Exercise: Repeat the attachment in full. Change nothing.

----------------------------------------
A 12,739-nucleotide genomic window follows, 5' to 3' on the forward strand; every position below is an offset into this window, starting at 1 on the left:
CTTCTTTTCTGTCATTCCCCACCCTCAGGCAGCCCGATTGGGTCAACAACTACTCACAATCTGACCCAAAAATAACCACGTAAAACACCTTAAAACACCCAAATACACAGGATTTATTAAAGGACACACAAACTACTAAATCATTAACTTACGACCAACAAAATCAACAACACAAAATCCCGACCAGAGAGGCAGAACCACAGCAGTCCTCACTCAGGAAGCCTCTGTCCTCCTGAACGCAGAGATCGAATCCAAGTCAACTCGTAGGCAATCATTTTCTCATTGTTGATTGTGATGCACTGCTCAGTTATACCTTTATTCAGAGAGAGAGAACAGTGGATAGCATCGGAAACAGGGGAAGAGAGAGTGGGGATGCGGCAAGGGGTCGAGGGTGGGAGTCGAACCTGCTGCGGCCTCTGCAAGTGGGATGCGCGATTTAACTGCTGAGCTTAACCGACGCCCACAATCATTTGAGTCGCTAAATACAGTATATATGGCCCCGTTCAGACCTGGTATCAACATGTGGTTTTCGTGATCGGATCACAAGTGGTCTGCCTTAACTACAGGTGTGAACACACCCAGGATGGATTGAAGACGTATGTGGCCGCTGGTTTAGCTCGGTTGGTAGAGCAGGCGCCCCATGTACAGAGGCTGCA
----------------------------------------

A 12,739-nucleotide genomic window follows, 5' to 3' on the forward strand; every position below is an offset into this window, starting at 1 on the left:
CTTCTTTTCTGTCATTCCCCACCCTCAGGCAGCCCGATTGGGTCAACAACTACTCACAATCTGACCCAAAAATAACCACGTAAAACACCTTAAAACACCCAAATACACAGGATTTATTAAAGGACACACAAACTACTAAATCATTAACTTACGACCAACAAAATCAACAACACAAAATCCCGACCAGAGAGGCAGAACCACAGCAGTCCTCACTCAGGAAGCCTCTGTCCTCCTGAACGCAGAGATCGAATCCAAGTCAACTCGTAGGCAATCATTTTCTCATTGTTGATTGTGATGCACTGCTCAGTTATACCTTTATTCAGAGAGAGAGAACAGTGGATAGCATCGGAAACAGGGGAAGAGAGAGTGGGGATGCGGCAAGGGGTCGAGGGTGGGAGTCGAACCTGCTGCGGCCTCTGCAAGTGGGATGCGCGATTTAACTGCTGAGCTTAACCGACGCCCACAATCATTTGAGTCGCTAAATACAGTATATATGGCCCCGTTCAGACCTGGTATCAACATGTGGTTTTCGTGATCGGATCACAAGTGGTCTGCCTTAACTACAGGTGTGAACACACCCAGGATGGATTGAAGACGTATGTGGCCGCTGGTTTAGCTCGGTTGGTAGAGCAGGCGCCCCATGTACAGAGGCTGCA